Maxim Group Equity Analyst Jason McCarthy has developed a biotechnology theme that leverages immunotherapy platforms serving both cancer and infectious disease indications. It's an elegant dual premise that enables one side to fund development of the other, and it seems to be working beautifully for companies and their shareholders. In this interview with The Life Sciences Report, McCarthy explains the principle and describes five companies proving up the model's profitability.
The Life Sciences Report: Your universe of coverage is split about equally between mid- and small-cap biotech, and you are following two large-cap biopharmas. Generally speaking, when money managers call you these days, what are they interested in?
Jason McCarthy: They want to talk about what's hot now. I find that money managers want to become experts in a particular area, almost like specializing, or having limited bandwidth. So if they're picking chimeric antigen receptor (CAR) T-cells as their interest, they want to become very smart in that particular hot area and invest in the space across multiple companies, not just one. They want to invest in Kite Pharma (KITE). They also want to invest in Juno Therapeutics (JUNO). They also want to invest in Celyad (CYAD). They focus on areas where they can group companies together at the small-cap and mid-cap levels.
The same is true for money managers interested in checkpoint inhibitors, which have also become popular lately. They want to invest in bigger companies, like Merck & Co. Inc. (MRK), which gives them exposure to the PD-1-blocking antibody Keytruda (pembrolizumab), but they also want to invest in Agenus Inc. (AGEN), which has a stable of checkpoint inhibitors and checkpoint agonists—mainly through the company's acquisition of 4-Antibody AG last year—as well as undisclosed checkpoints being developed with Merck. And they also want to invest in Inovio Pharmaceuticals Inc. (INO), which is combining its DNA-based vaccines for HPV-driven cancers with checkpoint inhibitors through a partnership with MedImmune (a unit of AstraZeneca Plc [AZN]). These investors want to have a good base of companies in a hot area.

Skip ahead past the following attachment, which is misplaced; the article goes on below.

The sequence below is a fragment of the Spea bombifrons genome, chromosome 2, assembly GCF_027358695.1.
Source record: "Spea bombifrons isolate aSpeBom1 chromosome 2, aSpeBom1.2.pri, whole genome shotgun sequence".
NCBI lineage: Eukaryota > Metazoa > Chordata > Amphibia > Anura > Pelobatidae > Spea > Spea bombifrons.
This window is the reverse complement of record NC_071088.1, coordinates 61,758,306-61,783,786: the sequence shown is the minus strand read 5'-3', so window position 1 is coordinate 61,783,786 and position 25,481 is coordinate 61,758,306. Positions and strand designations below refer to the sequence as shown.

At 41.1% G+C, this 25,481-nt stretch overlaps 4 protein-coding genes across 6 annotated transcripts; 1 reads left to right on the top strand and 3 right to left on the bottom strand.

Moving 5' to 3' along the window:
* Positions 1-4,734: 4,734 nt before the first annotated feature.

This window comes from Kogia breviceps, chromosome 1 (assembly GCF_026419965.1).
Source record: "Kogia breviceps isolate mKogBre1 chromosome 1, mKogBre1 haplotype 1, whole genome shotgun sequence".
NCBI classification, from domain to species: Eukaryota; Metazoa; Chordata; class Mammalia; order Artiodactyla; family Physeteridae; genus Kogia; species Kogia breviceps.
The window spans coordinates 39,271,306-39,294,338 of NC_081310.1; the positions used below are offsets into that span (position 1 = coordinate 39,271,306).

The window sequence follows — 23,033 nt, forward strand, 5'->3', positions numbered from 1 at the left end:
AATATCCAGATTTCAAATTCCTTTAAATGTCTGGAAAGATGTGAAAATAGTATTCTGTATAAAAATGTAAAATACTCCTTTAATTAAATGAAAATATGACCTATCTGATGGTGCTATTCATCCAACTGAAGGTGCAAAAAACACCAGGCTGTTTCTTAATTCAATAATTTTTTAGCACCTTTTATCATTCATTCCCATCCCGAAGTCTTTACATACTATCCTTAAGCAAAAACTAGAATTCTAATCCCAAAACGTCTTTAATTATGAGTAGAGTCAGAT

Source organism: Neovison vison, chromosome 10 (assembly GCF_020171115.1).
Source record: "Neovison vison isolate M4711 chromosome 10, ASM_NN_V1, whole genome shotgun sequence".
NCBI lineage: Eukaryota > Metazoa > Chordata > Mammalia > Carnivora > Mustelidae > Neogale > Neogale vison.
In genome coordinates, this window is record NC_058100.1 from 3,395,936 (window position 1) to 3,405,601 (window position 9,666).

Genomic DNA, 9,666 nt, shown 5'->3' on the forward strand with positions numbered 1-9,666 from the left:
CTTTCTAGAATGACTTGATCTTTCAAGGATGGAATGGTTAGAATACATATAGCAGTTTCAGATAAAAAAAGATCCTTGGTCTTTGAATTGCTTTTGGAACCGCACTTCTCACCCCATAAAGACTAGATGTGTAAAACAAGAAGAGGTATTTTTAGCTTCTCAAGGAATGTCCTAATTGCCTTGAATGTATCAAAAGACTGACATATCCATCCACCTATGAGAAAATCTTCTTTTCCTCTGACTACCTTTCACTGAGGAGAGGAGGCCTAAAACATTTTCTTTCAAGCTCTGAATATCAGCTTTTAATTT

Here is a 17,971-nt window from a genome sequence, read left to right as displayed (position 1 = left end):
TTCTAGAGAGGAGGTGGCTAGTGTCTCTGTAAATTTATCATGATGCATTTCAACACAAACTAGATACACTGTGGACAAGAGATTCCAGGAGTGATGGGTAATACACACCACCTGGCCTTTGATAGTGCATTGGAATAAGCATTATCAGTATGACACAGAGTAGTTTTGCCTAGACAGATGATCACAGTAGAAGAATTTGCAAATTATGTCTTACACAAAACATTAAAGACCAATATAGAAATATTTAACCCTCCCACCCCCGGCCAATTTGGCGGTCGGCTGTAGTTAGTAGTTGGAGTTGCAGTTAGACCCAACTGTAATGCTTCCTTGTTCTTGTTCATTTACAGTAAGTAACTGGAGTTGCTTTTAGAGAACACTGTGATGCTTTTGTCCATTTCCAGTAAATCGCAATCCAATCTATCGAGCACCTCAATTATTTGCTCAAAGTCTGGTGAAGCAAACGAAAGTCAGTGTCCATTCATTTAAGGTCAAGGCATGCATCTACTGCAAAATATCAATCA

TLSR: There's a lot of emphasis on checkpoint inhibitors combined with other agents, isn't there?
JM: Absolutely. I don't think you're going to find any cancer therapy that does not have some sort of combination trial in the clinic. There has been no evidence, at least to this point, that a single therapeutic—a checkpoint inhibitor, a CAR T, a vaccine, a small molecule chemotherapy or radiation—is going to knock out a cancer. For example, dozens of checkpoints are known, and more are being discovered, including some that were otherwise not known to be checkpoints before. What's important to understand is that each checkpoint represents a different signaling pathway in the immune cell, and thus all checkpoints are not the same. The more we learn about how pathways work and interact—crosstalk—with each other, the more insight we will have into rational combination-therapy clinical trial design. That's the direction cancer therapy is going.
TLSR: I note that on Sept. 9 you raised your target price on Inovio from $20/share to $23/share. What was the catalyst for that?
JM: We remodeled VGX-3100, Inovio's DNA immunotherapy for HPV-driven cancers and pre-cancers (cervical dysplasia), which includes INO-3112. INO-3112, a combination of VGX-3100 and DNA-based IL-12 is now partnered to MedImmune. Our model reflects all the milestones, the payments associated with those milestones, and the royalty structure that could be achieved in the market for human papillomavirus (HPV)-driven head-and-neck cancers. We have seen such compelling data from VGX-3100 in cervical dysplasia caused by HPV that we felt comfortable reducing the discount rate used to model free cash flow. We have seen robust immune responses that include histological regression of cervical intraepithelial neoplasia (CIN)-2/3 back to CIN-1 or better—essentially healthy cells with no dysplasia. That also made us comfortable walking down the discount rate. These factors could potentially drive the stock price higher.
TLSR: Your target price of $23/share represents more than a 200% increase. Is this a 12-month target?